Export Quarterly / Winter 2001
By Larry Luxner
PANAMA CITY -- Herman Bern, one of Panama's leading real-estate developers, wants to turn his country into the tourist mecca of Central America. His company, Empresas Bern, has already built three luxury hotels and recently inaugurated the Gamboa Rainforest Resort -- a 340-acre nature getaway located just 17 miles from downtown Panama City.
Yet compared to neighboring Costa Rica, Panama is relatively unknown as a tourist destination. Its official tourism promotion budget is only a fraction of Costa Rica's, which earns over $1 billion a year in hard currency from the million or so foreigners who visit the country annually. Especially now that things have slowed down considerably, Panama needs all the help it can get.
"Our whole economy is sluggish. We need more tourists to come to Panama," said Bern, interviewed at his Ventas y Projectos S.A. subsidiary only a few blocks from the five-star Hotel Miramar Inter-Continental, which he owns. "Most people have no idea what Panama is all about. They need to know that we have a lot more than the canal."
The Miramar Inter-Continental is by far the most important property in Bern's portfolio. The 25-story hotel and marina represents a $35 million investment; the adjacent 52-floor Miramar Towers, which have 140 luxury condominum units, added another $40 million to the total price tag.
"For more than 20 years, we've been building projects in Panama -- high-rises as well as subdivisions," said Bern. "This country has gone through a lot of ups and downs."
One of Panama's biggest "downs" was the Noriega dictatorship, which stifled investment and sent many Panamanian businessmen -- including Bern -- into semi-exile.
"During the Noriega years, there wasn't much to do here, so I moved my family to Ocala, Fla.," he said. "There we built a 500-home project, Majestic Oaks, just west of the city. At one time we even had our kids in school in Ocala."
Bern, 54, earned his engineering degree in Panama and went on to get a master's from Cambridge in England. Soon after establishing his company, he built his first hotel -- the Suites Ambassador -- in Panama City's downtown banking district. With four hotel properties, the company now has annual sales of nearly $80 million. It also has 800 hospitality employees on its payroll, not to mention another 500 to 1,500 working in construction at any given time.
"We have four hotels and are working on some other ideas which are on the drawing board," Bern told Seis Continentes. "For instance, we're talking with ARI (the Inter-Oceanic Regional Authority) about building a retirement community of maybe 250 units for retired Florida schoolteachers. We're also building a 44-story residential tower, the Vista Marina, across the street from the Miramar Inter-Continental. In addition, we're doing a shopping center in Colón. Projects like these are what keeps me moving all day long."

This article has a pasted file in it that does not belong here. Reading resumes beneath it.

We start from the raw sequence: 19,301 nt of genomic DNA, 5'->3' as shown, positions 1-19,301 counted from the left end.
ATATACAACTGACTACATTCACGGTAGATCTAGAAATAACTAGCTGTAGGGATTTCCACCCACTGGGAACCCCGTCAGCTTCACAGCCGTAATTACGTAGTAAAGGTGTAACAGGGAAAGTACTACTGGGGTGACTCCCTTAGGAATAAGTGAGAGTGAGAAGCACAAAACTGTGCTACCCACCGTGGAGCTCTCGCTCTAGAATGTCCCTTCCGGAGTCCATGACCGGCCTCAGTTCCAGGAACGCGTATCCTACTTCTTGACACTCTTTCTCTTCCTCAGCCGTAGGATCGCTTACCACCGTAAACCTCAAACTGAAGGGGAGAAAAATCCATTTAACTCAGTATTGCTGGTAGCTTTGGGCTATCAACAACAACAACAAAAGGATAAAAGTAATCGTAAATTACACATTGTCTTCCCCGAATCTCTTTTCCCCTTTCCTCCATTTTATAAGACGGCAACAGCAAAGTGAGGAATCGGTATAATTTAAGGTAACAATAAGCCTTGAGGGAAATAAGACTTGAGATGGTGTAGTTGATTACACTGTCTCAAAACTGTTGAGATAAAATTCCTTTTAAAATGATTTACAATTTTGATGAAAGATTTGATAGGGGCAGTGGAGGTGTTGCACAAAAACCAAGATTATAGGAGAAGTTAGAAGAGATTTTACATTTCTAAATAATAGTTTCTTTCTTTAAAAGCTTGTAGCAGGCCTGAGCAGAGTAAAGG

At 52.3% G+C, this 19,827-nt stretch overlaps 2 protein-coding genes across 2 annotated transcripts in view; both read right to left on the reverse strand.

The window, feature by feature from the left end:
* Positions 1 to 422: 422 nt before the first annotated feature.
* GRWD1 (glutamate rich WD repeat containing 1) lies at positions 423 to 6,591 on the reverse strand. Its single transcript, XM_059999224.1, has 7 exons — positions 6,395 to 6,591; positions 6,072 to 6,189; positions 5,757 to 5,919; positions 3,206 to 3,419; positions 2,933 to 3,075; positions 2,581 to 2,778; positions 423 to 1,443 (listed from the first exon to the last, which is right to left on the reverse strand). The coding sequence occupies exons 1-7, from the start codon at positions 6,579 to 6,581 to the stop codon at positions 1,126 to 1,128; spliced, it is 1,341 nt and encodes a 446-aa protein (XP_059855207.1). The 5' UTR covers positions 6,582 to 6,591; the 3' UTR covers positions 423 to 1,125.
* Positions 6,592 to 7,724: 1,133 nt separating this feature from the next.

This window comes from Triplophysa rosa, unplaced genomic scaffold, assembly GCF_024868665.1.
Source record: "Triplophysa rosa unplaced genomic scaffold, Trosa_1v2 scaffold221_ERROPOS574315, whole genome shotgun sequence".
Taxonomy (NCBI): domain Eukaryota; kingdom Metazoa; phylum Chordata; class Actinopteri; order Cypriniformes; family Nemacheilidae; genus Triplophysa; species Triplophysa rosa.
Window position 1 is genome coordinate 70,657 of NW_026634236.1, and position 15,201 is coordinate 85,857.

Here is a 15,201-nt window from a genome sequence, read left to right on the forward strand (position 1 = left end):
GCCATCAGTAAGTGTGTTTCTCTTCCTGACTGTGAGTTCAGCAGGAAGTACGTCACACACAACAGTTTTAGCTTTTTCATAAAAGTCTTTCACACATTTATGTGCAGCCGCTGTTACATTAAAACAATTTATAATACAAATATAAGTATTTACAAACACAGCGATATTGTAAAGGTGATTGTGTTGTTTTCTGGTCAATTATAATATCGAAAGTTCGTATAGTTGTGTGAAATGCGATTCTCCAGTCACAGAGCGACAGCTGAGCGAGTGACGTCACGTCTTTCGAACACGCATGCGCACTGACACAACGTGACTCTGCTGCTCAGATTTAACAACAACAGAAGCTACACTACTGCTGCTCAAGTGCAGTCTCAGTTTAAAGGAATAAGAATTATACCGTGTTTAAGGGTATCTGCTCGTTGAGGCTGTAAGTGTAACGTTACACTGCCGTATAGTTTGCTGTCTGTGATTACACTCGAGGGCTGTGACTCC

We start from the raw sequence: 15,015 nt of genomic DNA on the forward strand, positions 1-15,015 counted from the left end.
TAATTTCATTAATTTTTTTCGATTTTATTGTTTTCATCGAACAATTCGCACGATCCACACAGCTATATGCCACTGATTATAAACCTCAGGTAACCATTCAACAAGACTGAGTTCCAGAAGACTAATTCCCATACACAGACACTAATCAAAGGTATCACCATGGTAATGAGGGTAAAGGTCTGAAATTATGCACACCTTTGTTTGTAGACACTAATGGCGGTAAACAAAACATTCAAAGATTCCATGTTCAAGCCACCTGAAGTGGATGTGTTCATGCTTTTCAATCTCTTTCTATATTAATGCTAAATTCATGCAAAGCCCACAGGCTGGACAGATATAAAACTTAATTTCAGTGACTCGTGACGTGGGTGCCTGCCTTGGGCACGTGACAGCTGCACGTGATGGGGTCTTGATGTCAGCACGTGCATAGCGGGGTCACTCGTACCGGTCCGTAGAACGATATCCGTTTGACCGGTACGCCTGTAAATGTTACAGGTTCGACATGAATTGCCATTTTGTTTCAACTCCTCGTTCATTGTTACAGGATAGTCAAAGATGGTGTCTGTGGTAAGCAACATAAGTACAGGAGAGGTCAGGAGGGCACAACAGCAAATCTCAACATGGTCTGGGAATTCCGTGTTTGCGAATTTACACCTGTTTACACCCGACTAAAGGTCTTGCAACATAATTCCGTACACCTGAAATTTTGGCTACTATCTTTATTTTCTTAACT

Bern's newest hotel venture is the Gamboa Rainforest Resort, a $32 million jungle entertainment center located in the former Canal Zone, on land the United States recently gave back to Panama as part of the 1977 Panama Canal treaties signed between the two countries.
The Gamboa project, inaugurated Jun. 9, 2000, boasts 110 brand-new rooms and 100 renovated one- and two-bedroom villas in 25 buildings dating from the 1930s.
"Our vision brings together the preservation of nature and the history of Panama, from a very unique site as is Gamboa, while presenting our most important treasure, the Panama Canal, together with environmental education and the adventure of ecotourism," said Bern in his inaugural speech. "It has been a great challenge for us to combine all of these elements into a tourism investment venture in the middle of the tropical rainforest, and to turn this financial effort into one of the principal motors for the sustained tourism industry of our country -- together with the very clear mission that this ambitious project will be a vehicle of strong financial return for its investors."
Gamboa, a publicly traded venture, is located not far from the Chagres River, near the Panama Canal and the picturesque town of Gamboa. The resort sits smack in the middle of Panama's 55,000-acre Soberania National Park, surrounded by large tracts of lowland tropical rainforest that nourish thriving plant and animal populations.
The resort is located 25 miles from both the Atlantic and Pacific oceans. Its amenities include a spa, a marina, seven meeting rooms with over 14,000 square feet of meetgin space, an additional 4,300-square-foot activity center and outdoor lawn reception area., a wood-paneled library, a souvenir shop and tours of Isla Barro Colorado, a tropical island owned by the Smithsonian Institution.
"In fact, a percentage of the proceeds from our exhibits go back to the Smithsonian," said Bern. "We also arrange for our guests to make donations, if they want. They can even add donations to their room bills. We also have an agreement to provide internships for students doing research programs."